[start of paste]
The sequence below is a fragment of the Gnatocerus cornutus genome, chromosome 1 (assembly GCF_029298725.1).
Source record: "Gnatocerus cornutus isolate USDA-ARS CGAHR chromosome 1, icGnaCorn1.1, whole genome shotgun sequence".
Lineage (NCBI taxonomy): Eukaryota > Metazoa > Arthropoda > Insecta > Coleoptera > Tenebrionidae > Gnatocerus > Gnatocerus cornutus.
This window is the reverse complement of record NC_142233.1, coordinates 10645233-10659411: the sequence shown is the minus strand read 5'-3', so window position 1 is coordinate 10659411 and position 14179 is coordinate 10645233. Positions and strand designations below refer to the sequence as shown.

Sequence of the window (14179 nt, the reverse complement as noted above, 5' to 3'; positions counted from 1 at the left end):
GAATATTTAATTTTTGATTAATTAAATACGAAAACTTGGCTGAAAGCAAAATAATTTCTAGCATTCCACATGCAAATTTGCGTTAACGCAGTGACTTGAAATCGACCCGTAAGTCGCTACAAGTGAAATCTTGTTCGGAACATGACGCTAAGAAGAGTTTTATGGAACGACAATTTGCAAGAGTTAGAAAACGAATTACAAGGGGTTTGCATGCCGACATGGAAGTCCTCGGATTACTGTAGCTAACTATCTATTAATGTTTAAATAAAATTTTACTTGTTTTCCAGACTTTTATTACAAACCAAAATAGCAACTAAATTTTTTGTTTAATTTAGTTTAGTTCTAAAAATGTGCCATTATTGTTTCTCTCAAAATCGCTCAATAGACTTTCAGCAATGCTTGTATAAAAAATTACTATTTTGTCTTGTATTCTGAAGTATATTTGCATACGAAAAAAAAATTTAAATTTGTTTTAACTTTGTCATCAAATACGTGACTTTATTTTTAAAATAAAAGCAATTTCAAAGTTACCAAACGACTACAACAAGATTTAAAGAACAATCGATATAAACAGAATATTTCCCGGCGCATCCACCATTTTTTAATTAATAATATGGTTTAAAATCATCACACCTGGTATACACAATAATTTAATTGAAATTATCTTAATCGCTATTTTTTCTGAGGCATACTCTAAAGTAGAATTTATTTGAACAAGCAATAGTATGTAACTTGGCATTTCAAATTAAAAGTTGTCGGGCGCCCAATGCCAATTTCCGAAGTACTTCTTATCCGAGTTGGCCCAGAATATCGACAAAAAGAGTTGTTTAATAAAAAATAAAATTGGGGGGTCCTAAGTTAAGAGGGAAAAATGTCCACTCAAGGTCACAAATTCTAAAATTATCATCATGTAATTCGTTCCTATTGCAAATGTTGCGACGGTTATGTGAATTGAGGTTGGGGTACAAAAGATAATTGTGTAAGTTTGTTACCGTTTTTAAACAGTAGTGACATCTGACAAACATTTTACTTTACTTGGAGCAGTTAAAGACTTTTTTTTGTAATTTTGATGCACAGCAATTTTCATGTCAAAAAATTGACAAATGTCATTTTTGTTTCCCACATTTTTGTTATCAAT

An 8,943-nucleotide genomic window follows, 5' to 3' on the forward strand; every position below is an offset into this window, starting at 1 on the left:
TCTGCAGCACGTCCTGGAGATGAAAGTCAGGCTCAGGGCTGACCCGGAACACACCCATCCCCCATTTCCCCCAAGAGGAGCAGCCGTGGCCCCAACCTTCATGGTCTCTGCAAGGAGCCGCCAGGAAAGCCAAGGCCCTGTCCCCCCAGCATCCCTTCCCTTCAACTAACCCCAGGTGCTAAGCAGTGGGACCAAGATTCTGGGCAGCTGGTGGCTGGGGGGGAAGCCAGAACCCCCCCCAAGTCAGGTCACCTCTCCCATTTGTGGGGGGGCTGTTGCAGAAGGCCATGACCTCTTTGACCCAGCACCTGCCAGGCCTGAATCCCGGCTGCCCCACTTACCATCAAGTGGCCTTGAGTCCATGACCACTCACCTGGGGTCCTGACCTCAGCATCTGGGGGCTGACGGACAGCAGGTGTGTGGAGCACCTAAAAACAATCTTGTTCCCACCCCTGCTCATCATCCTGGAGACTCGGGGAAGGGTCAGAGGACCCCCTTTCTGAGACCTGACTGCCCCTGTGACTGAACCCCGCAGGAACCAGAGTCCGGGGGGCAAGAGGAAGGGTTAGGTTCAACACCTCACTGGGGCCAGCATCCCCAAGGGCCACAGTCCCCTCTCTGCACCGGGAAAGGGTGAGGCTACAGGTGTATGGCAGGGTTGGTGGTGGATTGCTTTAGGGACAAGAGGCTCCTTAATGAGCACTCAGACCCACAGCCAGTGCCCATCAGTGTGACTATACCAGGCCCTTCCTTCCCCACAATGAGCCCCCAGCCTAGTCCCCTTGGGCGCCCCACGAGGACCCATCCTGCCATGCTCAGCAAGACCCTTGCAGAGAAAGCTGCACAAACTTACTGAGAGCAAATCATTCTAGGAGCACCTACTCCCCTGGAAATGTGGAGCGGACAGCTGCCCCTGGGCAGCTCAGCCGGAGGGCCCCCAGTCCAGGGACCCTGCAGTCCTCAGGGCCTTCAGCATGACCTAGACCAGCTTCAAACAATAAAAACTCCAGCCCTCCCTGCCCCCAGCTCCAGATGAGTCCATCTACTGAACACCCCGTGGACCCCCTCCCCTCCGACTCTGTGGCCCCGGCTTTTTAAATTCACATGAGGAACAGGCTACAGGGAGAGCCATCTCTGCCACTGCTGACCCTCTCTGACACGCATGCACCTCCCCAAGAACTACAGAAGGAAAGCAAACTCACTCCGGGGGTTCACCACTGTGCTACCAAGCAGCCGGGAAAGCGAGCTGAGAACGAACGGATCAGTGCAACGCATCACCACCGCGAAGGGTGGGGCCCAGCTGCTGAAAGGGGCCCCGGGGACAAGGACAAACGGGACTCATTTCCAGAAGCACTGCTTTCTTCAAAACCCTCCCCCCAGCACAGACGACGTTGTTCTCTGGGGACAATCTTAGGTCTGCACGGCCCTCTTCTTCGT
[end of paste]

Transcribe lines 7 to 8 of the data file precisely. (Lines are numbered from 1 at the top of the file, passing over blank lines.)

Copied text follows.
An 8,943-nucleotide genomic window follows, 5' to 3' on the forward strand; every position below is an offset into this window, starting at 1 on the left:
TCTGCAGCACGTCCTGGAGATGAAAGTCAGGCTCAGGGCTGACCCGGAACACACCCATCCCCCATTTCCCCCAAGAGGAGCAGCCGTGGCCCCAACCTTCATGGTCTCTGCAAGGAGCCGCCAGGAAAGCCAAGGCCCTGTCCCCCCAGCATCCCTTCCCTTCAACTAACCCCAGGTGCTAAGCAGTGGGACCAAGATTCTGGGCAGCTGGTGGCTGGGGGGGAAGCCAGAACCCCCCCCAAGTCAGGTCACCTCTCCCATTTGTGGGGGGGCTGTTGCAGAAGGCCATGACCTCTTTGACCCAGCACCTGCCAGGCCTGAATCCCGGCTGCCCCACTTACCATCAAGTGGCCTTGAGTCCATGACCACTCACCTGGGGTCCTGACCTCAGCATCTGGGGGCTGACGGACAGCAGGTGTGTGGAGCACCTAAAAACAATCTTGTTCCCACCCCTGCTCATCATCCTGGAGACTCGGGGAAGGGTCAGAGGACCCCCTTTCTGAGACCTGACTGCCCCTGTGACTGAACCCCGCAGGAACCAGAGTCCGGGGGGCAAGAGGAAGGGTTAGGTTCAACACCTCACTGGGGCCAGCATCCCCAAGGGCCACAGTCCCCTCTCTGCACCGGGAAAGGGTGAGGCTACAGGTGTATGGCAGGGTTGGTGGTGGATTGCTTTAGGGACAAGAGGCTCCTTAATGAGCACTCAGACCCACAGCCAGTGCCCATCAGTGTGACTATACCAGGCCCTTCCTTCCCCACAATGAGCCCCCAGCCTAGTCCCCTTGGGCGCCCCACGAGGACCCATCCTGCCATGCTCAGCAAGACCCTTGCAGAGAAAGCTGCACAAACTTACTGAGAGCAAATCATTCTAGGAGCACCTACTCCCCTGGAAATGTGGAGCGGACAGCTGCCCCTGGGCAGCTCAGCCGGAGGGCCCCCAGTCCAGGGACCCTGCAGTCCTCAGGGCCTTCAGCATGACCTAGACCAGCTTCAAACAATAAAAACTCCAGCCCTCCCTGCCCCCAGCTCCAGATGAGTCCATCTACTGAACACCCCGTGGACCCCCTCCCCTCCGACTCTGTGGCCCCGGCTTTTTAAATTCACATGAGGAACAGGCTACAGGGAGAGCCATCTCTGCCACTGCTGACCCTCTCTGACACGCATGCACCTCCCCAAGAACTACAGAAGGAAAGCAAACTCACTCCGGGGGTTCACCACTGTGCTACCAAGCAGCCGGGAAAGCGAGCTGAGAACGAACGGATCAGTGCAACGCATCACCACCGCGAAGGGTGGGGCCCAGCTGCTGAAAGGGGCCCCGGGGACAAGGACAAACGGGACTCATTTCCAGAAGCACTGCTTTCTTCAAAACCCTCCCCCCAGCACAGACGACGTTGTTCTCTGGGGACAATCTTAGGTCTGCACGGCCCTCTTCTTCGT